All patients with postbronchodilator obstruction (FEV1/FVC <  0.70) were considered eligible. The patients who did not comply with the study procedures were excluded. Informed consent was obtained by all participants.

One-year mortality was established from the national death register. Survival after hospital discharge was calculated in weeks. Statistical analyses were performed with the SPSS package for Windows software, version 22.0 (SPSS Inc., Chicago, IL, USA). Continuous variables were shown as mean ± standard deviation and 95 Confidence intervals (95%CI) and categorical variables (as percentages). The chi-squared test was used to assess the associations between categorical variables. Continuous variables were tested for normality by Shapiro–Wilk test. For normally distributed variables, independent-samples T test for two samples and analysis of variance (ANOVA) for more than two samples were used for determining differences between the groups. The Mann–Whitney U test was used for abnormally distributed variables with two samples and the Kruskal–Wallis test for variables with more than two samples. The Kaplan–Meier method was used for analyzing survival. Cox regression was used examine the importance of various covariates in the survival.

More detailed explanation of the study methods and sample characteristics, including prevalence of the comorbidities and their impact on COPD in this group of patients, are published elsewhere (Mekov et al., 2015c; Mekov et al., 2015b; Mekov et al., 2015a).

Clinical Center for Pulmonary Diseases Ethical Committee approved the study: protocol 76/25.11.2015.

Results

Sample characteristics

A total of 152 COPD patients admitted for COPD exacerbation were recruited from University Specialized Hospital for Active Treatment of Pulmonary Diseases ‘Saint Sofia,’ Sofia, Bulgaria. The mean age of the patients was 65 ± 10 years. There were 108 males (71.1%) and 44 females (28.9%). Mean post-bronchodilator FEV1 was 55.3 ± 19.5%. According to smoking patterns, the patients were: 15.8% never-smokers; 57.9% were former smokers, and 26.3% were current smokers. Mean BMI was 27.3 ± 5.6. 127 patients (83.6%) were on treatment with inhalatory corticosteroids. One-year mortality was 7.2% (11/152).

Kaplan–Meier curve for one-year survival depending on gender (in weeks).

Figure 1: Kaplan–Meier curve for one-year survival depending on gender (in weeks).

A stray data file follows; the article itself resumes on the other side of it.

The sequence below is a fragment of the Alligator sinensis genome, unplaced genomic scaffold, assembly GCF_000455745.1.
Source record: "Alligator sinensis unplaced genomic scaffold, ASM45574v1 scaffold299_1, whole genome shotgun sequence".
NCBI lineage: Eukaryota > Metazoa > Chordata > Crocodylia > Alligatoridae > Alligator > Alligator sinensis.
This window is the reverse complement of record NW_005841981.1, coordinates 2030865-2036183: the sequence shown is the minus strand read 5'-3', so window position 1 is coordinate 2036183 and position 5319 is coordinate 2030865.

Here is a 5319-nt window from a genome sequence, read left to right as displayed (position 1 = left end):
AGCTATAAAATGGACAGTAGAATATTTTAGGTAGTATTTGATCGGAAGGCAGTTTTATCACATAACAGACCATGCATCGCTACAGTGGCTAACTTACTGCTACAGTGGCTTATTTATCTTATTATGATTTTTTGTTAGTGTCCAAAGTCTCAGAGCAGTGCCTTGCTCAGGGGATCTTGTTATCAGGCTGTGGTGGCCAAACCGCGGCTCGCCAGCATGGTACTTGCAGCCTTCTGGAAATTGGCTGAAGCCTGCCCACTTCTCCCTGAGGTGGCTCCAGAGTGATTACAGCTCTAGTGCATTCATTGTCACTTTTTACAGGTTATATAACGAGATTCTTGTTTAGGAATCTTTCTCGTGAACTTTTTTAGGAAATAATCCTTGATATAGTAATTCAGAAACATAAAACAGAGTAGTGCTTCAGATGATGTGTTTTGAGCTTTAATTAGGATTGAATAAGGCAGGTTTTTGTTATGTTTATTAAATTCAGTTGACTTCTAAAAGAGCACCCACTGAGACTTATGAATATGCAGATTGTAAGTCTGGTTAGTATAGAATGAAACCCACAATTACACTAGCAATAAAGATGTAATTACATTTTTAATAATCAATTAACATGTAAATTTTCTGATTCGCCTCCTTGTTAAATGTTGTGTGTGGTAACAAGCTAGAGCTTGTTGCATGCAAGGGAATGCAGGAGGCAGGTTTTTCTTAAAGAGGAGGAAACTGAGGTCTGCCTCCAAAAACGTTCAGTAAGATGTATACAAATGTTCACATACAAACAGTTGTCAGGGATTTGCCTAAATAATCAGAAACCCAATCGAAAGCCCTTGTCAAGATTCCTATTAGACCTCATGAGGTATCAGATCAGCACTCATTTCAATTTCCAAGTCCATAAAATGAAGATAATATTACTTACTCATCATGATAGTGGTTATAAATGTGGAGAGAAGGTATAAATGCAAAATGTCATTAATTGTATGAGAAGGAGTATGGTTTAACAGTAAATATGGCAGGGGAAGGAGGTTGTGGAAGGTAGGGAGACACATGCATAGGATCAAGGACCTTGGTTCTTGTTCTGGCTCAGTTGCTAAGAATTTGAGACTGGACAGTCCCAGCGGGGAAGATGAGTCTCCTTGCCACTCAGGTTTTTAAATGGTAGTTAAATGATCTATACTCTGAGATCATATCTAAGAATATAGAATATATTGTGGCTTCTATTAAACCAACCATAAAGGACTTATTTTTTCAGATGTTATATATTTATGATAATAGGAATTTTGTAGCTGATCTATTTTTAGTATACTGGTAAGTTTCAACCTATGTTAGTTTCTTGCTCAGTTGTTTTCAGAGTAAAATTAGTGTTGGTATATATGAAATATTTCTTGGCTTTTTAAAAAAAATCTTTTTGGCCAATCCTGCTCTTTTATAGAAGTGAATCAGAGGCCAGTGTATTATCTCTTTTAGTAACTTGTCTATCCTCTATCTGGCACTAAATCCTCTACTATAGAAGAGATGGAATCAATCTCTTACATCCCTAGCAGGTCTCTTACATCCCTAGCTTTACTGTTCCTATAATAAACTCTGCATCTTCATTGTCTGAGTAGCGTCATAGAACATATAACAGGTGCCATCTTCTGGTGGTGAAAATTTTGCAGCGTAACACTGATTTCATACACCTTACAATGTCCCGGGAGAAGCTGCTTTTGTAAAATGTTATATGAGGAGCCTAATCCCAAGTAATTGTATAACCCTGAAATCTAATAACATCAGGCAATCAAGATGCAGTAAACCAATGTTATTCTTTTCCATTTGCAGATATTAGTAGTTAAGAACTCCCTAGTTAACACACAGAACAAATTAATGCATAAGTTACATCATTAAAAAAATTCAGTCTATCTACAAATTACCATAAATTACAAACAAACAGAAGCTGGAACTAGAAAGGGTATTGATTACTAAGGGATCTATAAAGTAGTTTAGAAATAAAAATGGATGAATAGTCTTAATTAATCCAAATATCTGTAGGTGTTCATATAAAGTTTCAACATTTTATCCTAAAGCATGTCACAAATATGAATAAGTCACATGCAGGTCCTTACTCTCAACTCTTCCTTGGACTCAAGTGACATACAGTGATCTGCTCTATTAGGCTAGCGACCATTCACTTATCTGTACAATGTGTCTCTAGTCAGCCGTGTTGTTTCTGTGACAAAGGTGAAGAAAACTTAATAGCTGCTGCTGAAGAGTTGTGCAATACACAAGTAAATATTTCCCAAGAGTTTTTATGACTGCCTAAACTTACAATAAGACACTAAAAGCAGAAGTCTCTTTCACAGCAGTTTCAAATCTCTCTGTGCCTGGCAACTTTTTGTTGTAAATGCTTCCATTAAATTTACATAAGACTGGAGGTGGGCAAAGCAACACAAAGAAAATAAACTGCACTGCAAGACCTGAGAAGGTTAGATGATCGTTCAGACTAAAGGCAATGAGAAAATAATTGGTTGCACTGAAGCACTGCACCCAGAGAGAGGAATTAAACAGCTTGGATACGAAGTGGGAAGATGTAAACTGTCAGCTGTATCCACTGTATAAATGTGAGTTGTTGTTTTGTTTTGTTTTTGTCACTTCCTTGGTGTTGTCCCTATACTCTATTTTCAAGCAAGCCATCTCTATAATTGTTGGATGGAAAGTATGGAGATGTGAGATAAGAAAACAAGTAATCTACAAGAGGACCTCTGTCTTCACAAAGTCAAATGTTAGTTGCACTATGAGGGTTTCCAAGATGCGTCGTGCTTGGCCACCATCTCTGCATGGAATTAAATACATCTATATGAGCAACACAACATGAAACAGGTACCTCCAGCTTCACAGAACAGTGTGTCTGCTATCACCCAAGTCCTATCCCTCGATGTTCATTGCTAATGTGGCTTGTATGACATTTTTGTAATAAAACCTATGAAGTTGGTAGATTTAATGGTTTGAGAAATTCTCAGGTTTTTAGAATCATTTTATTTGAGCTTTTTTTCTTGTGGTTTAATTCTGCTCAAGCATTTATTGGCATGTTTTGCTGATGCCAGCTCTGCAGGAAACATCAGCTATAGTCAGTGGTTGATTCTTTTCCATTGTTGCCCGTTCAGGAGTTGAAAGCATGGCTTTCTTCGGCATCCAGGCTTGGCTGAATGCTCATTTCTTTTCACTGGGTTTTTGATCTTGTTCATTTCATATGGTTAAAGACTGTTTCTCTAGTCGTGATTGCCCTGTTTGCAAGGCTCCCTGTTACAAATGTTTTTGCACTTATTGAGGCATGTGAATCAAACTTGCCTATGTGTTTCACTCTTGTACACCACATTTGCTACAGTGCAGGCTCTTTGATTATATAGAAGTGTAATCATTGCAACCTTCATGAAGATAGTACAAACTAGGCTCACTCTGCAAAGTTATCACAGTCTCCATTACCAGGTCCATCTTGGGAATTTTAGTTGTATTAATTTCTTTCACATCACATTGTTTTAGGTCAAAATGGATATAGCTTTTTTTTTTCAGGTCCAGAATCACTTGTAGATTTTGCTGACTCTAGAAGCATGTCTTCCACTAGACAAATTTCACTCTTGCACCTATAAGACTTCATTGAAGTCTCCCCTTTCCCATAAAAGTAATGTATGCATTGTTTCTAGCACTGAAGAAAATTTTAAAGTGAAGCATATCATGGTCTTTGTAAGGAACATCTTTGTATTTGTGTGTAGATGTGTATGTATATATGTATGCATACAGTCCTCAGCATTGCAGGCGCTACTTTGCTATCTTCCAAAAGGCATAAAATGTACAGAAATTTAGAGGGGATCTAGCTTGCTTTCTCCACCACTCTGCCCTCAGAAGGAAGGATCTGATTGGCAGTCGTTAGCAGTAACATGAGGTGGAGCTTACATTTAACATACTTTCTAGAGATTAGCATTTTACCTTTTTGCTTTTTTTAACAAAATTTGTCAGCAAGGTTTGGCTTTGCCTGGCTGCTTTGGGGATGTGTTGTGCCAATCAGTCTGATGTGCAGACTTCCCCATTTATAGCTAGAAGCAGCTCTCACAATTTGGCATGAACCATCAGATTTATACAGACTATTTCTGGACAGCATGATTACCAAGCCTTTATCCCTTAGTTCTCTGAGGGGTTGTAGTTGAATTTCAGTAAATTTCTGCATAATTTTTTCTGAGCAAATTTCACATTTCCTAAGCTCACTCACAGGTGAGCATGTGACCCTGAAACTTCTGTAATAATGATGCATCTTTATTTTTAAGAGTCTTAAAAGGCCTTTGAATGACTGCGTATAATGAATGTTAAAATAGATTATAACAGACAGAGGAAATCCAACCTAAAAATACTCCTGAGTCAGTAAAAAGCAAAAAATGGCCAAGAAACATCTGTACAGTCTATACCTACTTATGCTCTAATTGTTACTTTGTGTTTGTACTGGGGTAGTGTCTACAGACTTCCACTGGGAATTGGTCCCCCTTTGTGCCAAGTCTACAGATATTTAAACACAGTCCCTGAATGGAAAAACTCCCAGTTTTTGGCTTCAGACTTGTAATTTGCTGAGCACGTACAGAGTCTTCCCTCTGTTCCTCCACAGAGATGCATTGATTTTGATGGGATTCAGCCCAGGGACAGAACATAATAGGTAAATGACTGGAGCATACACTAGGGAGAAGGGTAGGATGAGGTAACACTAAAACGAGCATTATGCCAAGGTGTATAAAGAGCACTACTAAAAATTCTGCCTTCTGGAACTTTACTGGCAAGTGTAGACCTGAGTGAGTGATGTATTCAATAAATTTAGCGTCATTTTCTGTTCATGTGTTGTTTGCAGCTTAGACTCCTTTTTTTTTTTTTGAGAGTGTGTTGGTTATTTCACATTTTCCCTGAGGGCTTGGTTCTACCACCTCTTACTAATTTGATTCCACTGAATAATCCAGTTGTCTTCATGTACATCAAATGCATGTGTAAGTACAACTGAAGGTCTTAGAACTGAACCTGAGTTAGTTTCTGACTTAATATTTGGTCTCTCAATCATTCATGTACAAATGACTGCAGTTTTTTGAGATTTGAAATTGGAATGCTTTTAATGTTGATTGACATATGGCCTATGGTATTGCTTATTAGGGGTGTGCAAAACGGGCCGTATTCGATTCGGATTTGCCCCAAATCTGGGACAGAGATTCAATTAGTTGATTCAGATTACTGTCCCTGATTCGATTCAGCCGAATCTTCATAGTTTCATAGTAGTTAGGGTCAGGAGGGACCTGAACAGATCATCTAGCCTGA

Mortality: role of demographic characteristics and smoking

The patients who died were older (72 vs. 65 years). Cox regression shows a 7.7% increase in mortality rate for every one year of age (p = 0.031). There is a trend for a slight increase in death in males (9.3 vs. 2.3%, p = 0.135) (Fig. 1).

Ever-smokers (both current and former) had one-year mortality of 7.0%, whereas never smokers—8.3%. Smoking is not a risk factor for increased one-year mortality, both for current and ex-smokers (p = 0.821).

BMI is also not a risk factor for increased mortality when tested as a scale variable and when grouped in four groups (BMI less than 18.5; 18.5–24.99; 25–29.99; and more than 30) or two groups (BMI less than 30; BMI more than 30) (all p < 0.10).

Mortality: role of exacerbations and duration of hospital stay

The patients who died had more severe exacerbation last year (2.18 vs. 1.84). The presence of severe exacerbation in previous year is risk factor for mortality (12.5% vs. 1.4%, p = 0.009) (Fig. 2). The duration of hospital stay was not related to survival (p = 0.416).

Kaplan–Meier curve for one-year survival depending on the presence of severe exacerbation in the previous year (in weeks).

Figure 2: Kaplan–Meier curve for one-year survival depending on the presence of severe exacerbation in the previous year (in weeks).

Kaplan–Meier curve for one-year survival depending on mMRC results (in weeks).

Figure 3: Kaplan–Meier curve for one-year survival depending on mMRC results (in weeks).

Mortality: role of quality of life

There was a 0% mortality in the group with mMRC < 2 (0 vs. 11.1%, p = 0.013) (Fig. 3). There is a trend for increased death in the group with CAT > 10 (8.7 vs. 0%, p = 0.133) (Fig. 4). Cox regression shows 8.1% increase in mortality rate for every 1 CAT point increase (p = 0.035).